In 2008,for collecting space-based imagery. This year, it's Microsoft's turn.
The Bing logo appeared on the side of a Boeing Delta II 7920 rocket that launched DigitalGlobe's new WorldView-2 satellite last week from Vandenberg Air Force Base in California. But where Google got sole online rights to the GeoEye-1 imagery, Microsoft will be sharing access to WorldView-2 images with Google, a Digital Globe representative said.
Another sponsor of the rocket is Nokia, whose Navteq subsidiary also supplies digital maps.
Bing today offers aerial and satellite imagery that looks straight down on some locations and a birds'-eye view that gives an angled view. Still, Microsoft touted its DigitalGlobe partnership as greatly expanding what's available online.
"We now have access to one of the highest resolution global satellite imagery and aerial photography collections (460 million sq. km. + 1 million sq. km. per day moving forward) through a deal we've just struck with DigitalGlobe," said Microsoft's Chris Pendleton in a blog post. "We'll finally be able to backfill areas around the world where people have come to my blog and complained about Virtual Earth not having good imagery or photos in their countries--Poland, Hungary, Russia, Taiwan, Mexico, to name a few--I've heard you loud and clear. And, now, we're fixing that problem."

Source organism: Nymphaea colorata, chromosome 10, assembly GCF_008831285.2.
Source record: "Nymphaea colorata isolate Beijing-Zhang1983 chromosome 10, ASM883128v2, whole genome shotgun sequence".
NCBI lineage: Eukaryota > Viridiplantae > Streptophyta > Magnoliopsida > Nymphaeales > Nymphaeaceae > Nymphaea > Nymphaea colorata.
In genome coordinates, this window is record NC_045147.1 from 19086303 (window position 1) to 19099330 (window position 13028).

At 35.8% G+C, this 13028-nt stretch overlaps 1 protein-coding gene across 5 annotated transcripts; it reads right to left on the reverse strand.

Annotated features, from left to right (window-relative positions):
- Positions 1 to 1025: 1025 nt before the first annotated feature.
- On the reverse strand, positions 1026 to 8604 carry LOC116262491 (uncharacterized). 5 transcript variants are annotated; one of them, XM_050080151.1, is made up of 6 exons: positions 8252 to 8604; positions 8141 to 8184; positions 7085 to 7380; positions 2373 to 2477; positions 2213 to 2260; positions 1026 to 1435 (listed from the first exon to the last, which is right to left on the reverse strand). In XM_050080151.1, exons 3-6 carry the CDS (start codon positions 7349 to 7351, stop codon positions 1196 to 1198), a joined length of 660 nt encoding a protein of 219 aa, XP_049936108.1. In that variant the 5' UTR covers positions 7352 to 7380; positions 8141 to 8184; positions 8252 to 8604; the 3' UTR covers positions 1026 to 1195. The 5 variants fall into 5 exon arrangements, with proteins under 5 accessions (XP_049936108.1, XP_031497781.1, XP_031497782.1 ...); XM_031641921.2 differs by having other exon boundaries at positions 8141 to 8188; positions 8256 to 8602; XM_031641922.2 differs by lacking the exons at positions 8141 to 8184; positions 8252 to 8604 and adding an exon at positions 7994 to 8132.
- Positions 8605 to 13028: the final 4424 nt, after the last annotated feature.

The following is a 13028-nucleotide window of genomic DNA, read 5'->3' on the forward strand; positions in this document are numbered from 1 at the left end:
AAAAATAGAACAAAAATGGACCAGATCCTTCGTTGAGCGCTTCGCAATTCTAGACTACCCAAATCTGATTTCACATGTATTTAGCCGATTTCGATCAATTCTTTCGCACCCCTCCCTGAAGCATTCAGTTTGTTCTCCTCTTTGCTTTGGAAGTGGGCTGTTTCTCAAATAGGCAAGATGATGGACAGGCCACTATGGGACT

Google, which already had a DigitalGlobe partnership, was more understated, merely offering congratulations on the launch in a blog post Monday.
In the last year, though, Google slurped up a lot of GeoEye-1 imagery--about 500,000 square kilometers, according to Google spokeswoman Elaine Filadelfo. By comparison, Texas is about 678,000 square kilometers.
Among new areas in Google Earth and Google Maps photographed by GeoEye-1 are Zhangye, China; Perth, Australia; Tangier, Morocco; Como, Italy; Dublin, Ireland; Curitiba, Brazil; Leduc, Canada; Kolwezi, Democratic Republic of Congo; and the formerly closed city of Sevastopol, Ukraine.
DigitalGlobe expects WorldView-2 will double the company's capacity to collect imagery. The satellite's top resolution can detect features as small as 0.46 meter, though U.S. government regulations permit general commercial sales of imagery only of 0.5-meter resolution.
Ball Aerospace built the satellite and, as with GeoEye-1, ITT's Space Systems Division supplied its image sensor.
Launching satellites is an expensive business, but there's at least some funding available: GeoEye secured $400 million in a sale of debt last week.